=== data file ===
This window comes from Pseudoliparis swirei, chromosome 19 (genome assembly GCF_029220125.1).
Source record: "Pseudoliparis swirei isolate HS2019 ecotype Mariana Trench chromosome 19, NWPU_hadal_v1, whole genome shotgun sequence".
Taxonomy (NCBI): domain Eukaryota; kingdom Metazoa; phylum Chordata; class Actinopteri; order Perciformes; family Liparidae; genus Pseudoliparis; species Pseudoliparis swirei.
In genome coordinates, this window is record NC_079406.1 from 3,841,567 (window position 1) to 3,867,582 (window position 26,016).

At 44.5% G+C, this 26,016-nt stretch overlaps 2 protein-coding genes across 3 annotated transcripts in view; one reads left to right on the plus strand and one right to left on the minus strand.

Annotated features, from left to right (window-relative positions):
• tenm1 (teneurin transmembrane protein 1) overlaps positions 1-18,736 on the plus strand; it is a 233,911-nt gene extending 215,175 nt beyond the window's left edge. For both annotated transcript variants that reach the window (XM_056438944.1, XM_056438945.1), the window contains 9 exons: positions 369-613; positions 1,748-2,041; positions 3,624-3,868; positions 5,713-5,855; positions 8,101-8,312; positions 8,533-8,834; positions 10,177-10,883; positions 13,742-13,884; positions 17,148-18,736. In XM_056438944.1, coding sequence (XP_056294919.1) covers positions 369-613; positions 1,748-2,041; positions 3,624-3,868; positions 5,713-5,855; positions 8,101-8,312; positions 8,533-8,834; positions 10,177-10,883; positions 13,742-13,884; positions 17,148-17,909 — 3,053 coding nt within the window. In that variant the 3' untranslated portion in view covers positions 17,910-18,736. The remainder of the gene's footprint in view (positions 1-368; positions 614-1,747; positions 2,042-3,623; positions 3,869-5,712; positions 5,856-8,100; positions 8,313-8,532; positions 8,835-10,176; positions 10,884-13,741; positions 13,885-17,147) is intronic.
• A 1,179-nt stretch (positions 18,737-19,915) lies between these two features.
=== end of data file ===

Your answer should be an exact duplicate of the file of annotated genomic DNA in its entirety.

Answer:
This window comes from Pseudoliparis swirei, chromosome 19 (genome assembly GCF_029220125.1).
Source record: "Pseudoliparis swirei isolate HS2019 ecotype Mariana Trench chromosome 19, NWPU_hadal_v1, whole genome shotgun sequence".
Taxonomy (NCBI): domain Eukaryota; kingdom Metazoa; phylum Chordata; class Actinopteri; order Perciformes; family Liparidae; genus Pseudoliparis; species Pseudoliparis swirei.
In genome coordinates, this window is record NC_079406.1 from 3,841,567 (window position 1) to 3,867,582 (window position 26,016).

At 44.5% G+C, this 26,016-nt stretch overlaps 2 protein-coding genes across 3 annotated transcripts in view; one reads left to right on the plus strand and one right to left on the minus strand.

Annotated features, from left to right (window-relative positions):
• tenm1 (teneurin transmembrane protein 1) overlaps positions 1-18,736 on the plus strand; it is a 233,911-nt gene extending 215,175 nt beyond the window's left edge. For both annotated transcript variants that reach the window (XM_056438944.1, XM_056438945.1), the window contains 9 exons: positions 369-613; positions 1,748-2,041; positions 3,624-3,868; positions 5,713-5,855; positions 8,101-8,312; positions 8,533-8,834; positions 10,177-10,883; positions 13,742-13,884; positions 17,148-18,736. In XM_056438944.1, coding sequence (XP_056294919.1) covers positions 369-613; positions 1,748-2,041; positions 3,624-3,868; positions 5,713-5,855; positions 8,101-8,312; positions 8,533-8,834; positions 10,177-10,883; positions 13,742-13,884; positions 17,148-17,909 — 3,053 coding nt within the window. In that variant the 3' untranslated portion in view covers positions 17,910-18,736. The remainder of the gene's footprint in view (positions 1-368; positions 614-1,747; positions 2,042-3,623; positions 3,869-5,712; positions 5,856-8,100; positions 8,313-8,532; positions 8,835-10,176; positions 10,884-13,741; positions 13,885-17,147) is intronic.
• A 1,179-nt stretch (positions 18,737-19,915) lies between these two features.